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East's Carroll-Jackson takes road less traveled to Big Ten scholarship

The Panther senior will continue his academics and athletics at Nebraska, after just one season of high school football.

HARRISBURG, Pa. — It's safe to say that at 6'5", 285 pounds, Vincent Carroll-Jackson turns heads when he walks into a room.

"He had got a Georgia offer and from there, he literally got an offer every day leading up to signing day," recalled Central Dauphin East football coach Lance Deane.  "He got three offers last night.  LSU, Auburn, and Arkansas all called and offered him a scholarship."

The Central Dauphin East senior is the highest-rated Panther recruit in school history, which is saying something when you consider that he's only played one season of varsity football.

Carroll-Jackson gave up football in grade school.  As a junior at East High, he took a strength and conditioning class.  The teacher was head football coach Lance Deane.

"I think that's God, honestly," said Carroll-Jackson.  "I didn't have to take that class.  I had all the credits for gym, but something in me just said, 'Why not take another strength to condition the class, get stronger a little bit, you know?'  And I ended up meeting him and it's one of the greatest collections I've ever had in my life." 

"The promises that I made are those things that are controlled from an effort standpoint.  That was the only thing that I wanted in return, ensuring from himself that everything that he can control, that he would maximize his effort in the classroom and on the practice field.  I know that he wanted to play college football if he came out and decided to play.  And we made him a promise as a coaching staff, that we would do everything from our end to try to make that a reality," said Deane.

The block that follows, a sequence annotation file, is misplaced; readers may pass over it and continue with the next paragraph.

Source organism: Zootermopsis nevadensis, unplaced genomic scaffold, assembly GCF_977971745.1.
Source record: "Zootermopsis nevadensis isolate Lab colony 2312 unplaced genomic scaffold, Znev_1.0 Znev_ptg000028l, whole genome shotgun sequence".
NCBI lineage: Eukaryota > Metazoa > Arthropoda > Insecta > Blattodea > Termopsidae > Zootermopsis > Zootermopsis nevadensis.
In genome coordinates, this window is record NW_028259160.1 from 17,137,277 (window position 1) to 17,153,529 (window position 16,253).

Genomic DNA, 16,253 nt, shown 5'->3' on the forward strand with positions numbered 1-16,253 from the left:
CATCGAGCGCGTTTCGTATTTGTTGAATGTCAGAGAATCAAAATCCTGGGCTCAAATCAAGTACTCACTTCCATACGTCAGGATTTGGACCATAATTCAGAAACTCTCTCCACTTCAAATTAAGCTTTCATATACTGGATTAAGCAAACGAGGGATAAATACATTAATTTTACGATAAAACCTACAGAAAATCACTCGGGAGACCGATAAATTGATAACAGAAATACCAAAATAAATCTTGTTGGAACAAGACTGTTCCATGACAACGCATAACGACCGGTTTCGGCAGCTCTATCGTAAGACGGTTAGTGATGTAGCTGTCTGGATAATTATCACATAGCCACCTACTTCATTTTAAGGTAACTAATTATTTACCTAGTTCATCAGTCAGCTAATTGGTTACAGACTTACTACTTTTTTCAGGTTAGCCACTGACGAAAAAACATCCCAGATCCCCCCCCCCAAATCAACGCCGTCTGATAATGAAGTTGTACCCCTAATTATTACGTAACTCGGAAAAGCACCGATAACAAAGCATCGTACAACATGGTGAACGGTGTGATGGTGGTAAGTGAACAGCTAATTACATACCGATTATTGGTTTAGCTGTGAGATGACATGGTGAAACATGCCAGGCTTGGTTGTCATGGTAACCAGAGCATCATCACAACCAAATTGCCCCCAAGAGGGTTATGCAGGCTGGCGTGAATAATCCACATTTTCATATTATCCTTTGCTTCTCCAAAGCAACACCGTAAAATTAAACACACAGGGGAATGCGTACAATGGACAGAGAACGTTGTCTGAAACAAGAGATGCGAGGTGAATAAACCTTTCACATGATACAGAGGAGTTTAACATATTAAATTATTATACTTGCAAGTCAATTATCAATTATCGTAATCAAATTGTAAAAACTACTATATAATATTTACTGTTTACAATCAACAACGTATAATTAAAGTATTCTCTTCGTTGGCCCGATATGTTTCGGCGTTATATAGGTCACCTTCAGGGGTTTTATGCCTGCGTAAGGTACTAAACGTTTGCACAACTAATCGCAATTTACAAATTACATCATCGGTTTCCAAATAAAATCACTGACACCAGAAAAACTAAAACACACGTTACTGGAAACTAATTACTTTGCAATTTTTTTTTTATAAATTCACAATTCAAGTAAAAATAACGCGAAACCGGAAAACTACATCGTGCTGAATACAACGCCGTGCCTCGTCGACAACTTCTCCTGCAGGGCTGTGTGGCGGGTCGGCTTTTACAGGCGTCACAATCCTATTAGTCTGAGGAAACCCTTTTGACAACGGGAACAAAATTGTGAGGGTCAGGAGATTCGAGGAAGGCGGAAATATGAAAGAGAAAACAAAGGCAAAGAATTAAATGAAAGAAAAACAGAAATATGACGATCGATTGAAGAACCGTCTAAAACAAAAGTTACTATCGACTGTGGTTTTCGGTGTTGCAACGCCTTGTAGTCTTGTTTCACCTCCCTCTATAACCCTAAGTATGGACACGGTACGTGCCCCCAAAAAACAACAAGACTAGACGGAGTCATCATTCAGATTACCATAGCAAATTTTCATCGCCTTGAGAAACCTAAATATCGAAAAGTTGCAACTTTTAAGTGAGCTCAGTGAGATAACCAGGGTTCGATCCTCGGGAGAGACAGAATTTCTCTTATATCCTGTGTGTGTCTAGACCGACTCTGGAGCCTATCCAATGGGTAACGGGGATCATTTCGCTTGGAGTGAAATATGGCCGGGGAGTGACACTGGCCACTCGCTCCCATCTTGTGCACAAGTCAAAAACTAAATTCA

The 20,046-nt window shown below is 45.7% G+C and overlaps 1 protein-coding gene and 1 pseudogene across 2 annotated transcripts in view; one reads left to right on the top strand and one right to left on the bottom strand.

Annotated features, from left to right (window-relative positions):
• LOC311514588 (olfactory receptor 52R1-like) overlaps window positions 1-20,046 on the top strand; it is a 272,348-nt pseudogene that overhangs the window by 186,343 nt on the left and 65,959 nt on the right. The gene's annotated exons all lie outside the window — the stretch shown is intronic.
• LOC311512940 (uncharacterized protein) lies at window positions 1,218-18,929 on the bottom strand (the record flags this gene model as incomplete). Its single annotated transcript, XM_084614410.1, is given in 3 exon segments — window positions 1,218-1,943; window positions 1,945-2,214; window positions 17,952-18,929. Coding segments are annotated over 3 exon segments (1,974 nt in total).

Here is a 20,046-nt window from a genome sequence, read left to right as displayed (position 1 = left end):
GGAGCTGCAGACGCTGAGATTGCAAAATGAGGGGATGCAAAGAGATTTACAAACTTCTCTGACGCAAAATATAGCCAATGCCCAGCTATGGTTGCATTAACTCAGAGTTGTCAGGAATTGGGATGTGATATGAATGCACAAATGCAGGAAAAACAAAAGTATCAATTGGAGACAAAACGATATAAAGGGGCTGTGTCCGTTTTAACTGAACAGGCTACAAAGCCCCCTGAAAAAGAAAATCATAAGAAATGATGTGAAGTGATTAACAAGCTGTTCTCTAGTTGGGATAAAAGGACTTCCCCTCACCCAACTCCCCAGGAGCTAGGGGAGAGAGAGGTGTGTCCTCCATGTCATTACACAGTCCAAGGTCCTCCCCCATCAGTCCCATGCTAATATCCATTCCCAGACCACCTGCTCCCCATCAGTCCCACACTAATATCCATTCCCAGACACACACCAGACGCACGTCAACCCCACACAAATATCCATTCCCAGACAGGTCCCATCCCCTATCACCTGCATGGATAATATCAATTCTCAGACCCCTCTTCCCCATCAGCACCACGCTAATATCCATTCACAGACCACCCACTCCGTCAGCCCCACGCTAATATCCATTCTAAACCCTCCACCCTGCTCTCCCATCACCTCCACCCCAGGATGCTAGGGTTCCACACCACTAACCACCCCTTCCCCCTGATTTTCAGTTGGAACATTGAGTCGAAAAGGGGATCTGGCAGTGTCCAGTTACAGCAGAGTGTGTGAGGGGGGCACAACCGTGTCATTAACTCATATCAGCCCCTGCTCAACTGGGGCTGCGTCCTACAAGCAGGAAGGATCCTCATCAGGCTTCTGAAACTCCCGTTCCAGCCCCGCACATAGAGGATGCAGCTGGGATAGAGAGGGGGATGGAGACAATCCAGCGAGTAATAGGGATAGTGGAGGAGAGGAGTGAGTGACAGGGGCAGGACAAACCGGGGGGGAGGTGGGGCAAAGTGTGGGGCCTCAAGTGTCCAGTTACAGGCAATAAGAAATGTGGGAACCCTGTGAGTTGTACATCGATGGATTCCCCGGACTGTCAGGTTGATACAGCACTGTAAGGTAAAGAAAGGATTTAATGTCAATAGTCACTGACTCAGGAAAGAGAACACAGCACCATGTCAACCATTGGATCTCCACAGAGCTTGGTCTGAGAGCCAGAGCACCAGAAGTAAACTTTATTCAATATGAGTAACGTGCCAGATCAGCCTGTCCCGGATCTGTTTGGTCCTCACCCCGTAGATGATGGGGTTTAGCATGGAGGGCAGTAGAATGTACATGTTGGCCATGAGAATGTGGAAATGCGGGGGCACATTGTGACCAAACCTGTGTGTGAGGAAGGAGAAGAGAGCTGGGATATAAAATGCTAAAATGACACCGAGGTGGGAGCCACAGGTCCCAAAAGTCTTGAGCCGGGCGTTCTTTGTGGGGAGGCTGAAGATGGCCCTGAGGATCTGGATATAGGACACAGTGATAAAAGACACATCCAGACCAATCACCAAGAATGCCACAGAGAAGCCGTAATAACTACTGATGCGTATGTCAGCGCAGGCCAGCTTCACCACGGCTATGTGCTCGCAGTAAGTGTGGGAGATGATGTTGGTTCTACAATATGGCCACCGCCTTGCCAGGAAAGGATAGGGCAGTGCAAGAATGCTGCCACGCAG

In his senior year, he made his East Panther debut and would verbally commit to Syracuse.  But in the week leading up to signing day, new Nebraska head coach Matt Rhule had one more pitch for him.

"He surrounded me with coaches that have similar backgrounds to myself. They're people who could understand what I'm going through and if I ever had a situation, I wouldn't have to hold my tongue or speak a certain way in order to address what I'm going through. They would just understand and know," said Carroll-Jackson.

From an at-home visit on Wednesday to touching down in Lincoln on a Saturday, Carroll-Jackson knew he found something special.

"I felt a big, heavy blanket just come off of me," recalled Carroll-Jackson.  "I'm set. This is it. This is my future. I've got to embrace it now."

And it didn't hurt that Coach Rhule had some similarities to Coach Deane.

"They care more about the person than the athlete.  The athlete, that's the tangibles. You know, that's the size, the speed, the agility.  They care more about the person's feelings and how they are doing as a human being," said Carroll-Jackson.  "If they're succeeding in the classroom and off the field as well. How are they going to be as a young man? How can I help them grow?" 

As amazing as his story is, the most impressive part is that his story is just getting started.  

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